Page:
May 11, 2012
Kurtz vs. Macbeth: The Final Throwdown
Over the course of the semester, we have been discussing the concepts of identity, initiation, and moral fiber. The characters Macbeth and Kurtz in Macbeth and Heart of Darkness, respectively, prove to be excellent examples of these traits. Macbeth and Kurtz share many common characteristics: both are viewed as positive characters in the beginning of their stories but end up being evil, both commit horrendous acts, and both end up losing all moral fiber. On the other hand, these two characters are not exactly the same. The authors portray them in two different manners, Macbeth as the main character and Kurtz as a sort of demi-god that is only learned about by word of mouth rather than first hand events. Through studying both of these characters, we can learn who is the greater of the two evils.
Macbeth started out in Macbeth as the Thane of Glamis, fighting in battle for his homeland, Scotland. At the very beginning of the play, the reader gets a very positively lit view of Macbeth. He has become victorious in battle and is going to be rewarded with a promotion by King Duncan. All of the characters in the play saw Macbeth as a hero, not a villain. As the story progressed, however, Macbeth became much darker as his ambition overran his sense of morality. After he had committed his first murder, Macbeth’s peers began to have a sense of mistrust for him. As time went on, this mistrust grew larger and larger to the point of rebellion in the form of mutiny. Macbeth was killed and the people around him no longer viewed it as a tragedy because Macbeth had given into the darkness.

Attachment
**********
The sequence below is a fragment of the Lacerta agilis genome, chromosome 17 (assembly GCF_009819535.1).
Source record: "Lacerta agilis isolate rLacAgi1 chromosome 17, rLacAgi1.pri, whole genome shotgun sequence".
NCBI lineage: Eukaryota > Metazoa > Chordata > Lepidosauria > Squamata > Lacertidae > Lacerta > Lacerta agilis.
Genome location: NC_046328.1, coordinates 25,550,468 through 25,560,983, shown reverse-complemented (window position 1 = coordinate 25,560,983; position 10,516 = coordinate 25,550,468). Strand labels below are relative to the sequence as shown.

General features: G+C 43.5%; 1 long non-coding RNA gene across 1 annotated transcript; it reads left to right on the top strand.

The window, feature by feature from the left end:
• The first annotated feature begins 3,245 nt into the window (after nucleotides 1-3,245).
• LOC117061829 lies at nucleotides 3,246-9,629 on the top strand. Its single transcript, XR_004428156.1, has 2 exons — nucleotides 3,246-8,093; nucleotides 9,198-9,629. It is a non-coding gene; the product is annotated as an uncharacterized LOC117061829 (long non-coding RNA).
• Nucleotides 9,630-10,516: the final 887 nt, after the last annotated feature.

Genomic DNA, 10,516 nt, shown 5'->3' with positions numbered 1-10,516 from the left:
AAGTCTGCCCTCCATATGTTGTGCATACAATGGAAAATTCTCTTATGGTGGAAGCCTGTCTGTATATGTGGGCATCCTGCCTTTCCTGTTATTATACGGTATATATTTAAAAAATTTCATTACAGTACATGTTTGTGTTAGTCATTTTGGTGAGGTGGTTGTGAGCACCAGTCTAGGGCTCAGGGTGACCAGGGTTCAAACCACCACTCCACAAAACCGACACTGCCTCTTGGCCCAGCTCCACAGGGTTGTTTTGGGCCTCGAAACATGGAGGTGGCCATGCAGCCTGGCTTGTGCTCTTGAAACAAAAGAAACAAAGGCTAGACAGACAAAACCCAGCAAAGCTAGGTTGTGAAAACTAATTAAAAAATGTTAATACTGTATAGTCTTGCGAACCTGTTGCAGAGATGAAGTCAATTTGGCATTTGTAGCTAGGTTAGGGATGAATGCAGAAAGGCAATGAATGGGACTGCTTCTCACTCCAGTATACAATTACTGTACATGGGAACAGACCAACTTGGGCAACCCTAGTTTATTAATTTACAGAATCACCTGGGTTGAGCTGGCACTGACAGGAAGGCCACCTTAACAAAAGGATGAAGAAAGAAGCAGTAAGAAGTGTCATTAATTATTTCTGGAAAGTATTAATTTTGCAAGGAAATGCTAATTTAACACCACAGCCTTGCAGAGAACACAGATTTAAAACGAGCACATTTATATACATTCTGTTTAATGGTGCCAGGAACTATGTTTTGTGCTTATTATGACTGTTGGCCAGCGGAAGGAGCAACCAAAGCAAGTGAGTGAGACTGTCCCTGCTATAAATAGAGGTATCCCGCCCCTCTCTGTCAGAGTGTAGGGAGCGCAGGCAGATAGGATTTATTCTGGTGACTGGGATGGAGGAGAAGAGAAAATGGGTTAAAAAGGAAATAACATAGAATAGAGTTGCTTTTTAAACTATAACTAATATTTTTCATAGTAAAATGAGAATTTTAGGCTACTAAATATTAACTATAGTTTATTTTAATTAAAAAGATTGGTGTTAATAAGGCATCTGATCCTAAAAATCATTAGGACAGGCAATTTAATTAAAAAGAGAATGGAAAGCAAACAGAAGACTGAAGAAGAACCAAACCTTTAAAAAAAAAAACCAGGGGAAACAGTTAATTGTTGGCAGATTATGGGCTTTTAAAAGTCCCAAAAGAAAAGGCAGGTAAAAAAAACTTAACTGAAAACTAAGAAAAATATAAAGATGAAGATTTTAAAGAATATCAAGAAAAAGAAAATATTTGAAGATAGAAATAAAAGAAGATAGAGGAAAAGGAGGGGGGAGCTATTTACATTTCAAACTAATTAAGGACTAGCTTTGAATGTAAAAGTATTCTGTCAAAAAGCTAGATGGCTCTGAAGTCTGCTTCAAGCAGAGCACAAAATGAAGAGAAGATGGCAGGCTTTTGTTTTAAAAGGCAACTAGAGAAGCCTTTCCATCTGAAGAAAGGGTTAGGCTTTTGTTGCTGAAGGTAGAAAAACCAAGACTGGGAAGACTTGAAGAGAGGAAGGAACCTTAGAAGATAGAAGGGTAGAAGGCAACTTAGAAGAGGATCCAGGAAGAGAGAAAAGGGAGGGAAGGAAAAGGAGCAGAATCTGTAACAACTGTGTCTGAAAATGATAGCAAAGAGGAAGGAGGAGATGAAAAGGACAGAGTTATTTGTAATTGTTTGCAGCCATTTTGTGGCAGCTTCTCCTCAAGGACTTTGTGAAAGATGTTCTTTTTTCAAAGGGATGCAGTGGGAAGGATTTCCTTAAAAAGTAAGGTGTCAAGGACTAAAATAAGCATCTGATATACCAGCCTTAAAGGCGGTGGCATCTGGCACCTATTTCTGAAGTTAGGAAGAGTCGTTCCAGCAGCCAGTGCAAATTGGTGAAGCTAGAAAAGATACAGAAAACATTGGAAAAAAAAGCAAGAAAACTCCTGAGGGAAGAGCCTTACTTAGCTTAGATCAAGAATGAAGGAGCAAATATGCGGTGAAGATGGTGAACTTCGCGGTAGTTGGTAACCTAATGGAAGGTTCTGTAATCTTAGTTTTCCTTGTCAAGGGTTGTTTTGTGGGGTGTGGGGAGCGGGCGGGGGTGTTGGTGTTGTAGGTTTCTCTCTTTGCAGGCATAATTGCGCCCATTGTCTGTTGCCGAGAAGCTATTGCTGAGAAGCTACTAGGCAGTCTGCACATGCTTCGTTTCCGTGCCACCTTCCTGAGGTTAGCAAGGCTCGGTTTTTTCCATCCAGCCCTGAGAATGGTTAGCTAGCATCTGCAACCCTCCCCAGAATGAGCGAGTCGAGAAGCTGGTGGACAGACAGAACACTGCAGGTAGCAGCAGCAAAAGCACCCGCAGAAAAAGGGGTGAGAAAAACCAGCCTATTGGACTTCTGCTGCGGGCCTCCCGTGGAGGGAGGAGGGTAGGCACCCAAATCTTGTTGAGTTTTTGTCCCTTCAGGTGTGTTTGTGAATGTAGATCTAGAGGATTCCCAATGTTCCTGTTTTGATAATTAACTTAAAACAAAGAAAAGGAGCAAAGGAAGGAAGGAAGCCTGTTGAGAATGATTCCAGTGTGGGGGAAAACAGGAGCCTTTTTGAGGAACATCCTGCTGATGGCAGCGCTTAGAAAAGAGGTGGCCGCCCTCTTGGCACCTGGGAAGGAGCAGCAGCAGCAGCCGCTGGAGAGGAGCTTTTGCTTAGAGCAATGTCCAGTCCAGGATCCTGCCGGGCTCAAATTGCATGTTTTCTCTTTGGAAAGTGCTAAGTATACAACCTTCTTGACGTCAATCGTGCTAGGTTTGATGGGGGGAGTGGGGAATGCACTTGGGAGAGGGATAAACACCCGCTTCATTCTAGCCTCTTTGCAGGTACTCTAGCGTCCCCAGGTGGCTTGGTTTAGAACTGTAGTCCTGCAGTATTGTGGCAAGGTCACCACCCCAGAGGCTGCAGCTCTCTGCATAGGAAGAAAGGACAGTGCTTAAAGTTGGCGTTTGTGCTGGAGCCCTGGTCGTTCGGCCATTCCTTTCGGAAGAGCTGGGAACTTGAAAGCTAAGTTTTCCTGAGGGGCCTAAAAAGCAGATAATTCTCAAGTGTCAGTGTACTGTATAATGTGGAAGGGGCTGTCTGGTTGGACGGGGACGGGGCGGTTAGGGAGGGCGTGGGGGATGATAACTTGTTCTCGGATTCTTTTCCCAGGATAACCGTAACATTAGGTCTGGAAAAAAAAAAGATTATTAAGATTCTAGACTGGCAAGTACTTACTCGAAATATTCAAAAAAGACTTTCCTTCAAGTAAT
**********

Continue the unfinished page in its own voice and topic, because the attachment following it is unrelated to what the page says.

There were many forces that influenced Macbeth’s decision to commit his evil deeds. In the beginning, Macbeth’s only force that dictated his actions was the love for his country. He was a very moral character. As soon as he met the witches, however, that all changed. Macbeth had traded a...